Nade Haley at the Frieze Art Fair in 2014. Photo courtesy Stacy Greene
Professor Nade Calmes Haley, Experimental and Foundation Studies, passed away at Woodhull Hospital in Brooklyn on April 21, 2016. She was born in Greenville, South Carolina on December 13, 1947. She and her parrot Darwin lived a migratory life between her homes in Cape Breton, Nova Scotia and Brooklyn. RISD will hold a memorial on Wednesday, 18th May starting at 5:00PM in the Nature Lab.
Haley received her BFA from the Atlanta College of Art and her MFA from Washington University. Prior to coming to RISD she taught at Washington University, Western Michigan University and Montgomery College. She first taught at RISD as an adjunct faculty member in 1983 and joined the full-time faculty in 1993. She was promoted to Professor in 2001 and served as the most recent Chair of the Wintersession Committee. Haley was well respected by her colleagues as a strong and generous professor of Spatial Dynamics and was loved by her students for her honest, knowledgeable, and supportive approach to teaching. Haley was the recipient of fellowships from Yaddo, the MacDowell Colony, the NEA, and multiple grants from RISD’s Professional Development Fund. She exhibited her work in solo shows across the country from New York City to Houston and her work is held in private and public collections such as Lehniner Institut in Berlin and Long Island University. She created large public works at Lehman College and at the Neil Smith Federal Building in Des Moines, Iowa, which writ large her lifelong fascination with the patterns created by the interplay of light and shadow and her passionate biophilia. She showed her work most recently this year in a group show at Sideshow Gallery in Brooklyn and a solo show in December 2015 at Art 101, also in Brooklyn.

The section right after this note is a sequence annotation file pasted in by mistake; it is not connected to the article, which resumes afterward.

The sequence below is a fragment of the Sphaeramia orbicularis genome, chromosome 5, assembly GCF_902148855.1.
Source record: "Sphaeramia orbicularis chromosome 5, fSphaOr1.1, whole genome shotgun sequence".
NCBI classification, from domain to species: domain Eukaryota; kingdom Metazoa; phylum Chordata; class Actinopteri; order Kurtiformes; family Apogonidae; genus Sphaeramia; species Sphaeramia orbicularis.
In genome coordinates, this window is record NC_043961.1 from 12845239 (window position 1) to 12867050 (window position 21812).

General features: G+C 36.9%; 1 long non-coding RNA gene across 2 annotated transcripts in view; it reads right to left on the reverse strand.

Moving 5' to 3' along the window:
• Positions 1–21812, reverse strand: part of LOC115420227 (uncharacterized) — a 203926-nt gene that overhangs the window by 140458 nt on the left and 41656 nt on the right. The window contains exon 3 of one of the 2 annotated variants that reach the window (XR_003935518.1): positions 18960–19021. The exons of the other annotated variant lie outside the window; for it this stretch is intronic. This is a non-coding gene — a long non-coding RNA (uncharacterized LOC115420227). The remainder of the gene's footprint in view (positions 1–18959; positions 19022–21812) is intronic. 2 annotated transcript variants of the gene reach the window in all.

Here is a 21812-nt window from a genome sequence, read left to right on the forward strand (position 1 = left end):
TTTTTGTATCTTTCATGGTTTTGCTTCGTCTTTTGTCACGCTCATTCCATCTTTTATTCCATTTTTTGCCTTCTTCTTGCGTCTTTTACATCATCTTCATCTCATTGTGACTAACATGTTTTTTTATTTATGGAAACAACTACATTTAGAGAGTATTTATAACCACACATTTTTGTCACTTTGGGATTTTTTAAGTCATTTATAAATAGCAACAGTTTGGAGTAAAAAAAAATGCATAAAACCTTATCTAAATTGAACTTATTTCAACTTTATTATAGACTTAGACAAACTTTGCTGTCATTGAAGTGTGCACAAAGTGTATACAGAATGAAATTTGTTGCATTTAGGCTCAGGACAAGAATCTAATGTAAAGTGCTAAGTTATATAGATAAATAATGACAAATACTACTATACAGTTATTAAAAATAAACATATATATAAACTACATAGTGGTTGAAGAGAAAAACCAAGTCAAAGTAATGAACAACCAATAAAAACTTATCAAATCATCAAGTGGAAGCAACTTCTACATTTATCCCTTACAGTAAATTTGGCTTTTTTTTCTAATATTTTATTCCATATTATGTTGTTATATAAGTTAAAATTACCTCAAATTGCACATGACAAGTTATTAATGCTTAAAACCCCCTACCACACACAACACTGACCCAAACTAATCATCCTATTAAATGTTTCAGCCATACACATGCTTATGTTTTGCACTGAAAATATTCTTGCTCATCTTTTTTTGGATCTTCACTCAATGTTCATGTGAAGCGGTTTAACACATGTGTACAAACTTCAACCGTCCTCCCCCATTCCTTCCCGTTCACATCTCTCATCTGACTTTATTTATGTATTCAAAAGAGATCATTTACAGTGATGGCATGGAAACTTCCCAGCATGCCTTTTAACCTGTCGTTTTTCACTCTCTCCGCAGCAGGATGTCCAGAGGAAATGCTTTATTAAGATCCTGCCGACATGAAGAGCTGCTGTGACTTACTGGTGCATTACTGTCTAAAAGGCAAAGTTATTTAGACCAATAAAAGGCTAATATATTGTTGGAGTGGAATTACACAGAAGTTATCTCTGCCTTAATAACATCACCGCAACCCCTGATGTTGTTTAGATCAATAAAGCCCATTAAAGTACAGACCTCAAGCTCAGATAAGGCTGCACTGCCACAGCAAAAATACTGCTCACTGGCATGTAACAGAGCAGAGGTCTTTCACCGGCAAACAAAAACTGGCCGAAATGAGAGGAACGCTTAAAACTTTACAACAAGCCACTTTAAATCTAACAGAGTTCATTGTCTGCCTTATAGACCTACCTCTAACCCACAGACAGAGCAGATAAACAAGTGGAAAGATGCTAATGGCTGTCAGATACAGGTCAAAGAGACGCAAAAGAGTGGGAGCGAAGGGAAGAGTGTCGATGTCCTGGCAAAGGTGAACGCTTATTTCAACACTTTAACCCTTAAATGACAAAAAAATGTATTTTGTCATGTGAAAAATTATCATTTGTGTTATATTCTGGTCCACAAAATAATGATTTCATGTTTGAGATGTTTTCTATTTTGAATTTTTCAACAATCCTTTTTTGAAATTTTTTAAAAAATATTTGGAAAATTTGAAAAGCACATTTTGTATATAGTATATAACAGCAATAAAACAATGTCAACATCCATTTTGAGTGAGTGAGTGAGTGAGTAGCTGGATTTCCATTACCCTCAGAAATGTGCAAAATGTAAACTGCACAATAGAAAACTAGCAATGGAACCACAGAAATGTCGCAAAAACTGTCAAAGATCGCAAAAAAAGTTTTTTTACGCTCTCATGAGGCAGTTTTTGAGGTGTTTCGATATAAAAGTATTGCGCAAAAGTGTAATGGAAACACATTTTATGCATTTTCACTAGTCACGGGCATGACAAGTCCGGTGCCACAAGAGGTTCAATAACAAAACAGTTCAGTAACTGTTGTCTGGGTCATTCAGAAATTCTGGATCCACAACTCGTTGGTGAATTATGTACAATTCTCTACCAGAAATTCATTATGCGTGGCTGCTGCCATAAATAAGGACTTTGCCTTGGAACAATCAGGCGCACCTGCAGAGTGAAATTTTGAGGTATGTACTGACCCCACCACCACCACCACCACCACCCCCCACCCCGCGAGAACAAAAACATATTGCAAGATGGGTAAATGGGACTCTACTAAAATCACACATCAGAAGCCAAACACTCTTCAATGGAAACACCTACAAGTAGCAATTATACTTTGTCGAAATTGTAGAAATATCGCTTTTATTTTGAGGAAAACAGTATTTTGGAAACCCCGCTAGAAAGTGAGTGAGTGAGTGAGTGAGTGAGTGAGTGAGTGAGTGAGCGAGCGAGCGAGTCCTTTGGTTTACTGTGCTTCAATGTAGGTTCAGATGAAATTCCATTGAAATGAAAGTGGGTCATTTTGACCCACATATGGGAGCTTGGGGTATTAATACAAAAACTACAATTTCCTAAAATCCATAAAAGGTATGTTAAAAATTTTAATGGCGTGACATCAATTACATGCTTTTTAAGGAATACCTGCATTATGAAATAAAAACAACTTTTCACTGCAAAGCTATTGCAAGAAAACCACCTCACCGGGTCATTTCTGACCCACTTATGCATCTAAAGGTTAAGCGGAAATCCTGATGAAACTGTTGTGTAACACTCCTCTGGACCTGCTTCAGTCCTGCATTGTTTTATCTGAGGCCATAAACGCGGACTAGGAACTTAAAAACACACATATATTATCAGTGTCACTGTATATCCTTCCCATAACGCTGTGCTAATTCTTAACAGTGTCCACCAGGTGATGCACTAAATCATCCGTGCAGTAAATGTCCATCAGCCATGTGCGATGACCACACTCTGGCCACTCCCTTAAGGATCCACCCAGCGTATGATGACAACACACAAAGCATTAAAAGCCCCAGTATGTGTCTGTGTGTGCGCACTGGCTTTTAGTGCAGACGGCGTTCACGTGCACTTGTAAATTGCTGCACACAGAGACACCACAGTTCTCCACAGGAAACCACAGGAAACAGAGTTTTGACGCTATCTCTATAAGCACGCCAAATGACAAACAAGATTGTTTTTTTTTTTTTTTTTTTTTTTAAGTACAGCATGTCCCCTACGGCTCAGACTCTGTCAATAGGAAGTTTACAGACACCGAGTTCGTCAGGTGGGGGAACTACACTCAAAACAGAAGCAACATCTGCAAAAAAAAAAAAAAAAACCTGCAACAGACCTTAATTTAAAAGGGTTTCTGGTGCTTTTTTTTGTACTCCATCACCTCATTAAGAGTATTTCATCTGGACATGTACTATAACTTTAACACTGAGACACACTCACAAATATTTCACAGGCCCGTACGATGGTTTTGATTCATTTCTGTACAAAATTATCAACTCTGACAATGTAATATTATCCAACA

Haley’s practice and pedagogy was informed by the natural sciences, politics, and a profound knowledge of and respect for materials and tools from the most essential hand held tools to digital ones. She reveled in quiet studio time on her own but found energy and solace in working with like-minded artists from the time when she corralled fellow undergraduates to create an earthwork that was both sculptural and effective conservation to a recent reunion of ArtPark alumni. Haley embraced dichotomies and found guidance in these words of her teacher the Buddhist nun Pema Chodron “We think that the point is to pass the test or to overcome the problem, but the truth is that things don’t really get solved. They come together and they fall apart.”
Nade is survived by her brother Jeff Haley and her sister Cain Haley. She will be missed by her friends, family, colleagues and students. Details regarding a ceremony of remembrance for her, tentatively scheduled for May 18, will be published in the Academic Affairs newsletter.